Bunker Contract Locations
The ships' bunker program provides commercial ship propulsion fuels for military & other US Government vessels worldwide. Bunker fuels are defined as those commercial fuel products consumed for ship's propulsion. These worldwide contracts provide a third level of supply where U.S. Government owned stocks and FEAs are not available. The contracts are established through the Defense Energy Support Center (DESC) (formerly Defense Fuel Supply Center (DFSC)) bunker fuel program to support Navy, MSC, Coast Guard, and other federal agencies. They are awarded to contractors for a 2-year period. The Navy pays a standard price for this fuel, thus eliminating market price fluctuations and lowering overall fuel costs. The type of fuel received from these contracts is Marine Gas Oil (MGO); F76; Intermediate Fuel Oils (IFO) 180 and 380; and Diesel Fuel #2 (DF2).
Naval Regional Contracting Center Naples Detachment Bahrain awarded the Navy's Persian Gulf Bahrain Husbanding Services Contract in October 1998 covering the complete range of logistical support for the visiting fleet. The contract provides for improved port services, reduced contract administration, ease of use for the peacekeepers and documented savings of $3.9 million over five years. It combined fleet support requirements in Bahrain into one consolidated contract to replace seven previous contracts. The effort utilized Performance Based Statement of Work, decreased acquisition lead-time by 60%, and streamlined and simplified solicitation. As a consequence of combining seven contracts into one, it was critical to ensure that individual concerns of the seven customers were covered. Issues included incorporating uniformity in areas such as inspection and acceptance and converting from functional to performance based Statement of Work.
Historically, there have been instances where Navy ships have received fuel with high particulate content, large volumes of water, and/or contaminants from waste products. This off-spec fuel was discovered after the ships were already underway thus resulting in a required offloading at the next port. To minimize these occurrences, the Navy Petroleum Office and the Defense Energy Support Center (DESC) established the In-Line Fuel Sampling Program. The program is designed to provide a better means to monitor the quality of Marine Gas Oil (MGO) received from commercial bunker contractors. With increased use of commercial MGO, this program will provide the capability to monitor fuel quality from each supplier and location. The In-Line Fuel Sampling Program consists of a DESC-funded contract awarded to a commercial source (DNV Petroleum Services) which provides sampling equipment and testing services to analyze and evaluate the quality of fuels lifted under DESC bunker contracts.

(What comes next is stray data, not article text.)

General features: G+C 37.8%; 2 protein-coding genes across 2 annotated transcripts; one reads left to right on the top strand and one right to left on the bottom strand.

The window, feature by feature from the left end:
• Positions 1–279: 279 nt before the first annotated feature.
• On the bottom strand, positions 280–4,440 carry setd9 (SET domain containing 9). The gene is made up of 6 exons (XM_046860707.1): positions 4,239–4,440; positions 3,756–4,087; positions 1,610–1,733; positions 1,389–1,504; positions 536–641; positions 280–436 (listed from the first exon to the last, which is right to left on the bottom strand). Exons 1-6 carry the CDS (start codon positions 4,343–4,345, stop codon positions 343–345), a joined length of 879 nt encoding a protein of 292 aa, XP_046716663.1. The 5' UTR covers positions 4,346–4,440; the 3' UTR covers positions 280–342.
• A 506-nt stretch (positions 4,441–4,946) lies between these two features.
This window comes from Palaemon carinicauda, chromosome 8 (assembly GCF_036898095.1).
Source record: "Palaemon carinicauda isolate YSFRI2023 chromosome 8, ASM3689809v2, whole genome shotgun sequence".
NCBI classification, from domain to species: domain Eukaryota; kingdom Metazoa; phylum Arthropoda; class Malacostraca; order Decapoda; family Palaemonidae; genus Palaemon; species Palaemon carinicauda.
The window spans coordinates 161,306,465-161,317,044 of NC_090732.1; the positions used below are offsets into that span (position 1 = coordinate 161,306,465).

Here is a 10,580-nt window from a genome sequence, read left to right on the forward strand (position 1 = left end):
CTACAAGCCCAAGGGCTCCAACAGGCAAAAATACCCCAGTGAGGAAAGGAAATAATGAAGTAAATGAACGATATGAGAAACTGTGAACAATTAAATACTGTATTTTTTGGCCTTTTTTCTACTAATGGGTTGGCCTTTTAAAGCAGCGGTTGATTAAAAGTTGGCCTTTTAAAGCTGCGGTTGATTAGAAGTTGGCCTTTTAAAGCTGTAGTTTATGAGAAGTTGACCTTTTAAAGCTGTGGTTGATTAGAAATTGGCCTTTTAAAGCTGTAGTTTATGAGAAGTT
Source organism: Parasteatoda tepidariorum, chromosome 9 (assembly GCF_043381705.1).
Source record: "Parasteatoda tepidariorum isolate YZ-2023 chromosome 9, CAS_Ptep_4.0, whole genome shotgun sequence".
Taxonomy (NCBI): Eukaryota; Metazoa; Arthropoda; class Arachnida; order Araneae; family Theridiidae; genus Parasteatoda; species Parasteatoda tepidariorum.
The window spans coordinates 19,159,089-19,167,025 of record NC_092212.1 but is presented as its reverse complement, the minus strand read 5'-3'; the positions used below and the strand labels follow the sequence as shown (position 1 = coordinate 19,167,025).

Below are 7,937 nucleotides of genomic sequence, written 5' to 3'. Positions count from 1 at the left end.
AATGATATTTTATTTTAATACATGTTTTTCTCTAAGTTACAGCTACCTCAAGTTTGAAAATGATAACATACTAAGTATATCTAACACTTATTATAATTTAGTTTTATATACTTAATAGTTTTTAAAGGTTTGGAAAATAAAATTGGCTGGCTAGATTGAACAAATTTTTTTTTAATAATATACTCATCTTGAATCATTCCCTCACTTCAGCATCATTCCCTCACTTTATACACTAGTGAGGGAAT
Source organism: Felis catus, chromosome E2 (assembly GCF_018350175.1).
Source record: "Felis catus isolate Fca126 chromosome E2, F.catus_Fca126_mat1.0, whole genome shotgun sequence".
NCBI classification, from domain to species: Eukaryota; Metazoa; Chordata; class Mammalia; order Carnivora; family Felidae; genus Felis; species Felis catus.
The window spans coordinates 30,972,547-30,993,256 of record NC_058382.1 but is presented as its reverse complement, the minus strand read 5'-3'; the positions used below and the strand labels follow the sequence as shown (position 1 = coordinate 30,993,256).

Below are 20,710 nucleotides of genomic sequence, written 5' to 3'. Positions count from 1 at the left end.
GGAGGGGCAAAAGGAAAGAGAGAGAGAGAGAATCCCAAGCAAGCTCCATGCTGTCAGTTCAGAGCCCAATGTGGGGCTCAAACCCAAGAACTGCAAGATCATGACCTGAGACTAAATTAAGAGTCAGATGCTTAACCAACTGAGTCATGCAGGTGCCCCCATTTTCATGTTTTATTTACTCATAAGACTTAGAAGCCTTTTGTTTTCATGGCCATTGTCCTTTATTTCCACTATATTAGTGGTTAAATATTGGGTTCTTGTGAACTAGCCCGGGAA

In September 1996, an important change to the Naval Ship's Technical Manual was achieved. In chapter 541, the use of Marine Gas Oil (MGO) was modified to meet the ever changing fuel requirements of the Navy. MGO is now defined as an "acceptable substitute fuel" replacing the previous description as an "emergency substitute fuel." After much effort, the Navy Petroleum Office and Naval Sea Systems Command reached an agreement that increases the availability of quality marine fuel for the Naval Fleet in areas where F76 distillate is not available. This was accomplished by designing a specification that would meet Navy's engine requirements, and at the same time, permit the use of a commercial spec product.
Defense Fuel Supply Center is now awarding bunker contracts using the new Navy MGO requirement in areas where the supply of F76 is not available. However, MGO must be promptly consumed by the receiving vessel only and may not be stored long term since the fuel has not been researched for long-term stability results. In the short time that this technical requirement has been in effect, there have been no reported engine problems related to the use of the Navy MGO. Naval Sea Systems Command and the Navy Petroleum Office are monitoring any increased engine maintenance that can be correlated to the use of MGO.
To acquire increased knowledge of the quality of worldwide fuel sources, Naval Surface Warfare Center has recently completed a survey of 42 commercial marine fuels. This has resulted in identifying worldwide locations where commercial fuels meet the requirements specified in the Navy MGO description. Those fuels that are found to be of poor quality and could increase engine maintenance will be avoided for contracting and any future lifts from Navy vessels.
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